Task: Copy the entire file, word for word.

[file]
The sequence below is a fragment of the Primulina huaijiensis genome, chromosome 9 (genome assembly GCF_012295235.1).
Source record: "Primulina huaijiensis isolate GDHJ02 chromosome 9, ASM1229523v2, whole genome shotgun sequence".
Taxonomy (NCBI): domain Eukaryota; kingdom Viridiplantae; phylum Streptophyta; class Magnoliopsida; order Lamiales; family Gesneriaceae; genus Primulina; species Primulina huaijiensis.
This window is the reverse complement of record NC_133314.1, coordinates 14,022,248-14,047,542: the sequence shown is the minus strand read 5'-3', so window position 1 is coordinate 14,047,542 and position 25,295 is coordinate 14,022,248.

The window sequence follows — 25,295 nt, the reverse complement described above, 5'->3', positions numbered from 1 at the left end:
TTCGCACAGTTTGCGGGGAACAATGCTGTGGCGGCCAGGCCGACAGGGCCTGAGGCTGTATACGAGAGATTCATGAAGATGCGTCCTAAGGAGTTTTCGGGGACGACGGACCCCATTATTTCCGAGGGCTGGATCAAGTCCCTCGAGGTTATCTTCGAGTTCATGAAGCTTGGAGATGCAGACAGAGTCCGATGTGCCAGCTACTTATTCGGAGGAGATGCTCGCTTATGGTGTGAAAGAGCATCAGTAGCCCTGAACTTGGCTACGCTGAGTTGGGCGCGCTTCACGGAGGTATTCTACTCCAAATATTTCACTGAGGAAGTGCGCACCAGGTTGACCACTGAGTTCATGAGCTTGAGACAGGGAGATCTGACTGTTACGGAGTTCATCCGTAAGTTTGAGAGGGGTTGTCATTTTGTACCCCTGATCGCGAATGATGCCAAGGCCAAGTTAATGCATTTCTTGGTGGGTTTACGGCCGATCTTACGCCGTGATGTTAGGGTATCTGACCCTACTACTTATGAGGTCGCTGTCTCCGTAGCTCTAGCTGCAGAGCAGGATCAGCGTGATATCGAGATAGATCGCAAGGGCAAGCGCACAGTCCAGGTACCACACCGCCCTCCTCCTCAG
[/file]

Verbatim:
The sequence below is a fragment of the Primulina huaijiensis genome, chromosome 9 (genome assembly GCF_012295235.1).
Source record: "Primulina huaijiensis isolate GDHJ02 chromosome 9, ASM1229523v2, whole genome shotgun sequence".
Taxonomy (NCBI): domain Eukaryota; kingdom Viridiplantae; phylum Streptophyta; class Magnoliopsida; order Lamiales; family Gesneriaceae; genus Primulina; species Primulina huaijiensis.
This window is the reverse complement of record NC_133314.1, coordinates 14,022,248-14,047,542: the sequence shown is the minus strand read 5'-3', so window position 1 is coordinate 14,047,542 and position 25,295 is coordinate 14,022,248.

The window sequence follows — 25,295 nt, the reverse complement described above, 5'->3', positions numbered from 1 at the left end:
TTCGCACAGTTTGCGGGGAACAATGCTGTGGCGGCCAGGCCGACAGGGCCTGAGGCTGTATACGAGAGATTCATGAAGATGCGTCCTAAGGAGTTTTCGGGGACGACGGACCCCATTATTTCCGAGGGCTGGATCAAGTCCCTCGAGGTTATCTTCGAGTTCATGAAGCTTGGAGATGCAGACAGAGTCCGATGTGCCAGCTACTTATTCGGAGGAGATGCTCGCTTATGGTGTGAAAGAGCATCAGTAGCCCTGAACTTGGCTACGCTGAGTTGGGCGCGCTTCACGGAGGTATTCTACTCCAAATATTTCACTGAGGAAGTGCGCACCAGGTTGACCACTGAGTTCATGAGCTTGAGACAGGGAGATCTGACTGTTACGGAGTTCATCCGTAAGTTTGAGAGGGGTTGTCATTTTGTACCCCTGATCGCGAATGATGCCAAGGCCAAGTTAATGCATTTCTTGGTGGGTTTACGGCCGATCTTACGCCGTGATGTTAGGGTATCTGACCCTACTACTTATGAGGTCGCTGTCTCCGTAGCTCTAGCTGCAGAGCAGGATCAGCGTGATATCGAGATAGATCGCAAGGGCAAGCGCACAGTCCAGGTACCACACCGCCCTCCTCCTCAG